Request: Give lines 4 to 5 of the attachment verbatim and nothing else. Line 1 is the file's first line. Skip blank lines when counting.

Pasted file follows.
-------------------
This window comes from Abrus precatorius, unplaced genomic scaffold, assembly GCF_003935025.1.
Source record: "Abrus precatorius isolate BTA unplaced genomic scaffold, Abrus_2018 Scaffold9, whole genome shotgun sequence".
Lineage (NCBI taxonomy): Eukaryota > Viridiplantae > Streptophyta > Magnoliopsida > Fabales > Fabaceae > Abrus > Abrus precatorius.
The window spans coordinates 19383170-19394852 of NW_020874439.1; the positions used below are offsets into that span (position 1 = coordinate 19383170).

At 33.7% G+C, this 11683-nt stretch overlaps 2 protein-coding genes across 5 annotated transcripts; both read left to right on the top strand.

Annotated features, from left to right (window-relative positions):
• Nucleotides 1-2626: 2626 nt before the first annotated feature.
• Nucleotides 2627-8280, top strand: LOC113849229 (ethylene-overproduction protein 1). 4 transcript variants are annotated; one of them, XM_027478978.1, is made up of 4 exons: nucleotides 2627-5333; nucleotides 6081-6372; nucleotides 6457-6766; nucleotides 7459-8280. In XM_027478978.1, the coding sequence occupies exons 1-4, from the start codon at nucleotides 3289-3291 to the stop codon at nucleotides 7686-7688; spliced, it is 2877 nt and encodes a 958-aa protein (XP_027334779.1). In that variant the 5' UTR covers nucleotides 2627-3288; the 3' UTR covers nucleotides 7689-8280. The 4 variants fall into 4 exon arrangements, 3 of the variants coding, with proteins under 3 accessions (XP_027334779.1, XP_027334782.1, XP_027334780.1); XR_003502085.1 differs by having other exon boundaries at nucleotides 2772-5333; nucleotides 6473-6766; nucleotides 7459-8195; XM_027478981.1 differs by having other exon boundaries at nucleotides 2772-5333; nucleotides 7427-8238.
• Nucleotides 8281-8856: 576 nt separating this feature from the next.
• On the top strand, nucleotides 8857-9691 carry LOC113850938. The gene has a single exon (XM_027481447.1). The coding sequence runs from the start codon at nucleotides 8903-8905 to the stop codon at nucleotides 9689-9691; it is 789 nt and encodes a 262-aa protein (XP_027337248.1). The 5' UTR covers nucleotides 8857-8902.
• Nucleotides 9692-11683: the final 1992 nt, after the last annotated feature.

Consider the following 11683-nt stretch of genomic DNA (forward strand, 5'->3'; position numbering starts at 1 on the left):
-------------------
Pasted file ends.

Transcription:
The window spans coordinates 19383170-19394852 of NW_020874439.1; the positions used below are offsets into that span (position 1 = coordinate 19383170).

At 33.7% G+C, this 11683-nt stretch overlaps 2 protein-coding genes across 5 annotated transcripts; both read left to right on the top strand.